K: But I also imagine that it's hard to quantify either to what degree a method wastes votes, or to what degree it is a bad thing.
S: As far as I can see, the exact amount of qualitative waste that might have occurred in any given EPR election could be counted exactly. Also, given the demand that the ideal representative democracy would not needlessly waste any citizens vote, any unnecessary waste is bad.
K: This because while the grades in MJ are compared to a common standard, that common standard might differ in different societies.
S: Yes and No. As I understand Balinski and Laraki, they are not asserting the obviously false claim that each voter (or each society) has the same scale of values. No, people commonly have different priorities. Correctly in my view, they are only claiming that almost every adult is able to distinguish between at least 6 different grades of valued human behavior, each according to his or her own current scale of values: EXCELLENT, VERY GOOD, GOOD, ACCEPTABLE, POOR, and REJECT.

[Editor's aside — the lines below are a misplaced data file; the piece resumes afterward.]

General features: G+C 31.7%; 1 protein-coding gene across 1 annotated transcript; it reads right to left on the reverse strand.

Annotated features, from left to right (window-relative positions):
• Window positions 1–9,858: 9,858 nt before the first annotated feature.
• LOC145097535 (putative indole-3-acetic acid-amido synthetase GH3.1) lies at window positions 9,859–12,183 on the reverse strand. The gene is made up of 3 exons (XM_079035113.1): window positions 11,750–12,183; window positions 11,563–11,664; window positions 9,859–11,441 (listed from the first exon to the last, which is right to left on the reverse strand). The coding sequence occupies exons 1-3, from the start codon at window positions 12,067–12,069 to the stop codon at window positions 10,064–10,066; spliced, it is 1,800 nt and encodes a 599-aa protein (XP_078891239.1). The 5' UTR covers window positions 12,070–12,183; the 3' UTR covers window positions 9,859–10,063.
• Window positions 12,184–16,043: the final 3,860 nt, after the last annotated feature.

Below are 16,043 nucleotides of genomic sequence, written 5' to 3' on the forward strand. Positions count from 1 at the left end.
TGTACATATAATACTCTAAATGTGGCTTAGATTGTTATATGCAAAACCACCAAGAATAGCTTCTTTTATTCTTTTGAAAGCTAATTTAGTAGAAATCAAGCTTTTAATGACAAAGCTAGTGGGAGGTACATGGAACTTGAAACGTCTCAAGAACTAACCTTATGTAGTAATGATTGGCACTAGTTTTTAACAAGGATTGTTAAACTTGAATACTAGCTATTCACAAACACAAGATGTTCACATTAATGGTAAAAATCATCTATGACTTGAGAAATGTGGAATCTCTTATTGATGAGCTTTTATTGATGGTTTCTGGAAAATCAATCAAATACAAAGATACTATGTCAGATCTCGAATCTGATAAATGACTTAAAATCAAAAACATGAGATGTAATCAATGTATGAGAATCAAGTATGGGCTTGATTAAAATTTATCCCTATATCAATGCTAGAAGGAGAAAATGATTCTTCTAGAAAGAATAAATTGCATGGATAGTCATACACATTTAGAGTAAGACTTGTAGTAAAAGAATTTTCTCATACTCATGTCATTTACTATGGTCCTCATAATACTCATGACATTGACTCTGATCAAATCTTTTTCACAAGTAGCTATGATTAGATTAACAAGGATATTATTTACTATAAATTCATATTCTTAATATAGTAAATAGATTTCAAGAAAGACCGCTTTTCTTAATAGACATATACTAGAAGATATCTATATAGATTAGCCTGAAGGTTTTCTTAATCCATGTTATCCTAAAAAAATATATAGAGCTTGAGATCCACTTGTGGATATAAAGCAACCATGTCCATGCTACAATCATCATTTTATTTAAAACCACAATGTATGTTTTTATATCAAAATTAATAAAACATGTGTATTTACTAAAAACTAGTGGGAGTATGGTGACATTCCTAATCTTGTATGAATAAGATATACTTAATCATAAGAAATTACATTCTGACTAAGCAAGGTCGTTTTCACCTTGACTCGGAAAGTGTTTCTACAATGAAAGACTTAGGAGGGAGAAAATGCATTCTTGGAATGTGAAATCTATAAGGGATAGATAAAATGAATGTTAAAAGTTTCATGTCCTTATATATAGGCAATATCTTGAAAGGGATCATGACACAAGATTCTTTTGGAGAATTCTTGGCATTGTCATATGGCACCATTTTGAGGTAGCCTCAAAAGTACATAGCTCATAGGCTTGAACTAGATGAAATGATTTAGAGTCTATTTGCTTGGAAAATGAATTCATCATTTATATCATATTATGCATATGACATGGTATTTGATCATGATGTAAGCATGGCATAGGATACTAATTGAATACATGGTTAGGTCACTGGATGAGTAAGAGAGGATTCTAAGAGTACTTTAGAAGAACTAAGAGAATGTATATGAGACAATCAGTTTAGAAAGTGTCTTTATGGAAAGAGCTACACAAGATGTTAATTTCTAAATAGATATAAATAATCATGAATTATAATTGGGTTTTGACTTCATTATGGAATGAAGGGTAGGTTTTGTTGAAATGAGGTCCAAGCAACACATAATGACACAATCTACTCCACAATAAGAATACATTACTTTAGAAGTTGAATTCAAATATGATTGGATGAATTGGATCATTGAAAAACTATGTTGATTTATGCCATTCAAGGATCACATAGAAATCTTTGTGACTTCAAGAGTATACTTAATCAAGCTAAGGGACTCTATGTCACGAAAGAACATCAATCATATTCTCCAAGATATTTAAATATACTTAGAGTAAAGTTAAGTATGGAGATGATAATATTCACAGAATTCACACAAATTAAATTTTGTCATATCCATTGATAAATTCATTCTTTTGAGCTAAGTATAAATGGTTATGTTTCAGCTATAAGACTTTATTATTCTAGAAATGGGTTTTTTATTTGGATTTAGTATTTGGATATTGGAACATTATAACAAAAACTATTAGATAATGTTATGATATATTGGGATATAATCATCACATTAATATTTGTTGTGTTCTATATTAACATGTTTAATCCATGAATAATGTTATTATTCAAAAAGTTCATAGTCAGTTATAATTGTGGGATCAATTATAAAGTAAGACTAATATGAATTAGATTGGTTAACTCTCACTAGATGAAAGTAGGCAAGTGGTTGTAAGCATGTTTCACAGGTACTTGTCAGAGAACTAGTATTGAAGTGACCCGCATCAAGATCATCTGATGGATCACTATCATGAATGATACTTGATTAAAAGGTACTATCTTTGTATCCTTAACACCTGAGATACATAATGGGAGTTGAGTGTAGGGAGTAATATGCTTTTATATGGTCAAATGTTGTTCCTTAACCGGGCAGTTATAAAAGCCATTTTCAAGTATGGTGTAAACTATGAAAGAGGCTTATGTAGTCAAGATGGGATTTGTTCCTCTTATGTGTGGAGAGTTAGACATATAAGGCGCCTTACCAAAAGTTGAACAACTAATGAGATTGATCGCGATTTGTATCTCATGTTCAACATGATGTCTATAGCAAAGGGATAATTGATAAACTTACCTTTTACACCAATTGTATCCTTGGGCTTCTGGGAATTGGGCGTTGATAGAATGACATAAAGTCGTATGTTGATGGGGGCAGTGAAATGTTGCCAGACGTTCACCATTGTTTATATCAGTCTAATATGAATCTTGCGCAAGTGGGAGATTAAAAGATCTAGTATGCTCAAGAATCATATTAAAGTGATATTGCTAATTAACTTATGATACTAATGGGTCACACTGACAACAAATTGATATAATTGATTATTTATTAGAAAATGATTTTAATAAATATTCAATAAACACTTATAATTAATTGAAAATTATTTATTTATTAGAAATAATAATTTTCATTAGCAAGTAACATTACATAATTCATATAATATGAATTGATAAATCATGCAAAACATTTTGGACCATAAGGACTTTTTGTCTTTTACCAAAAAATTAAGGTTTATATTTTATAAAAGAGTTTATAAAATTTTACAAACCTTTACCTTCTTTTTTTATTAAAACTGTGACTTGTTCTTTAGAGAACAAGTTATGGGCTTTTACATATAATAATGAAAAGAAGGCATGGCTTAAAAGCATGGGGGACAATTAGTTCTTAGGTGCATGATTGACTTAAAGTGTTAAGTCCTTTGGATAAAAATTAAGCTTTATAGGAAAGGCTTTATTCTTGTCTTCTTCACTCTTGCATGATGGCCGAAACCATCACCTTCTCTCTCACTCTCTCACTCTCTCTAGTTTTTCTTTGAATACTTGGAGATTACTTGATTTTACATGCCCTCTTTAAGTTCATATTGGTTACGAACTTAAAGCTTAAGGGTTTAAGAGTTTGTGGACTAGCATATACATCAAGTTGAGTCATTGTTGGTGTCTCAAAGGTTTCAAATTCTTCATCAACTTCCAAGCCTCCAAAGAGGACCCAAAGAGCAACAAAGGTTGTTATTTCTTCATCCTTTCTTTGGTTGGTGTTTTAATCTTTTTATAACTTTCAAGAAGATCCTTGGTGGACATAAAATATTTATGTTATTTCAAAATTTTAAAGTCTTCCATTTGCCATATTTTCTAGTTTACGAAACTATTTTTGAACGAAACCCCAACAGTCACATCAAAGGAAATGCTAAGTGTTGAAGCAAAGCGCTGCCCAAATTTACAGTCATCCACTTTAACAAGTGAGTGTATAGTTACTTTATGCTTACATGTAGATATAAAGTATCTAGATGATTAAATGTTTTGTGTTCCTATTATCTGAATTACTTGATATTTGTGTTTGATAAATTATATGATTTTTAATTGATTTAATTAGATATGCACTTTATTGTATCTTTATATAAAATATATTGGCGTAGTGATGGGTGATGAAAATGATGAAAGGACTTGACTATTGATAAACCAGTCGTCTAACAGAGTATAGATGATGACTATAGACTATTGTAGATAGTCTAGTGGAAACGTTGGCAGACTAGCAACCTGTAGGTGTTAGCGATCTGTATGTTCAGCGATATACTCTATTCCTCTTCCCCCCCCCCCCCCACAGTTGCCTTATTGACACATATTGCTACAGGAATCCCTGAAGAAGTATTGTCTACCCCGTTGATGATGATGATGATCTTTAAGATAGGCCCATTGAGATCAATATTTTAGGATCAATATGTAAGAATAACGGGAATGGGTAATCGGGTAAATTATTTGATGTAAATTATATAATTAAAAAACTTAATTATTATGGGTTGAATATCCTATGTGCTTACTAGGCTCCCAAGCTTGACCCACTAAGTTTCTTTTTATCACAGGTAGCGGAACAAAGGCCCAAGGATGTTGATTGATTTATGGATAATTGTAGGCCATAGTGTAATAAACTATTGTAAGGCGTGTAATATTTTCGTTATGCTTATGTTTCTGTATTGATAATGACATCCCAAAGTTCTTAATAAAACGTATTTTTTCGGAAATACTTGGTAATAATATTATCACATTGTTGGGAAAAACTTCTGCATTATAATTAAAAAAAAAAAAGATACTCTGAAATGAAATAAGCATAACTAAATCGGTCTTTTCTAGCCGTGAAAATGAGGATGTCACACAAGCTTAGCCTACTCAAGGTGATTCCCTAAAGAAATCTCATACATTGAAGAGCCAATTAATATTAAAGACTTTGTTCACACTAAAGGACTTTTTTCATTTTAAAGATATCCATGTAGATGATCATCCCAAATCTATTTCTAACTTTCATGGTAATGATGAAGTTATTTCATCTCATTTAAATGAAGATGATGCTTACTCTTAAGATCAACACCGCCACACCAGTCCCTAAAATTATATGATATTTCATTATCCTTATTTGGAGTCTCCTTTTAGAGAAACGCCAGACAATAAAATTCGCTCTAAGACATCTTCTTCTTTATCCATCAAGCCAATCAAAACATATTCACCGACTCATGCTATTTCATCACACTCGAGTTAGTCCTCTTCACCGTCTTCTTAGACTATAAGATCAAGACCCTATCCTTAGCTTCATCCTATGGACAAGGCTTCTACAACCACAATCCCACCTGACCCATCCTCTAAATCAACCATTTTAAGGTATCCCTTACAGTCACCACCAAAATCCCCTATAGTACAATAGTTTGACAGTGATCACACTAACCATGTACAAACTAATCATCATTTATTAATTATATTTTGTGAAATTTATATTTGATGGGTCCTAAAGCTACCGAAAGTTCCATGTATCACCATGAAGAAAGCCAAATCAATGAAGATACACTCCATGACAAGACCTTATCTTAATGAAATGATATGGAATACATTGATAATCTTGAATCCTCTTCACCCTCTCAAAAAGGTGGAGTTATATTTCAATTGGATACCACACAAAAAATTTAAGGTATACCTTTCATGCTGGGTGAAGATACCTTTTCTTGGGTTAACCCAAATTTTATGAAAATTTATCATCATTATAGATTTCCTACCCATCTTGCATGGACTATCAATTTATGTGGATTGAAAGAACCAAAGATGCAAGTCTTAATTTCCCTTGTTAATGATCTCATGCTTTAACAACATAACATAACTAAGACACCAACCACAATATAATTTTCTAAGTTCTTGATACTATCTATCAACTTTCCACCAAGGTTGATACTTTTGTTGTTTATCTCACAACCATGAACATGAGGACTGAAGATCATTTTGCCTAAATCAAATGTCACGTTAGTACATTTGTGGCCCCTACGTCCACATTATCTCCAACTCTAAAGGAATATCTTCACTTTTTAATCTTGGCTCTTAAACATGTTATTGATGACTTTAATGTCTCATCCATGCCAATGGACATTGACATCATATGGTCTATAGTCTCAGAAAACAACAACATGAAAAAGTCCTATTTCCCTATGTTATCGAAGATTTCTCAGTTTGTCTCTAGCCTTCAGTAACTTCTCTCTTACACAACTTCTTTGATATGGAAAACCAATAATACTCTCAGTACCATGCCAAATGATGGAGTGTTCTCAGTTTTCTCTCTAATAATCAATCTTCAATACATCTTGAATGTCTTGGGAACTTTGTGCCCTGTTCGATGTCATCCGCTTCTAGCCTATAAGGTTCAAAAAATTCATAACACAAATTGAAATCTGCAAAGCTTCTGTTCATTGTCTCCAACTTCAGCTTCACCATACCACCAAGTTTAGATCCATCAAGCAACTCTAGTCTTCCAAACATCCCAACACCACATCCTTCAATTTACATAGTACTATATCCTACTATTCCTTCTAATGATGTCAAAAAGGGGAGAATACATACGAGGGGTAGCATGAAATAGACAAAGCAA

K: As I've understood it, a wasted vote in something like Bucklin STV
implies that either the voter's ballot has been exhausted (e.g. he only
named a favorite, nobody else, and now his vote won't count for anything
any longer), or that the method forced his vote to count towards a
compromise rather than to his favorite.
S: Yes, but such waste would be almost minimized by Bucklin STV if EPRs two uses of Asset were added to Bucklin STV. Still, because Bucklin STV uses rankings rather than grades, it is less certain than EPR is, only to elect the winners who are most highly valued by their respective electorates.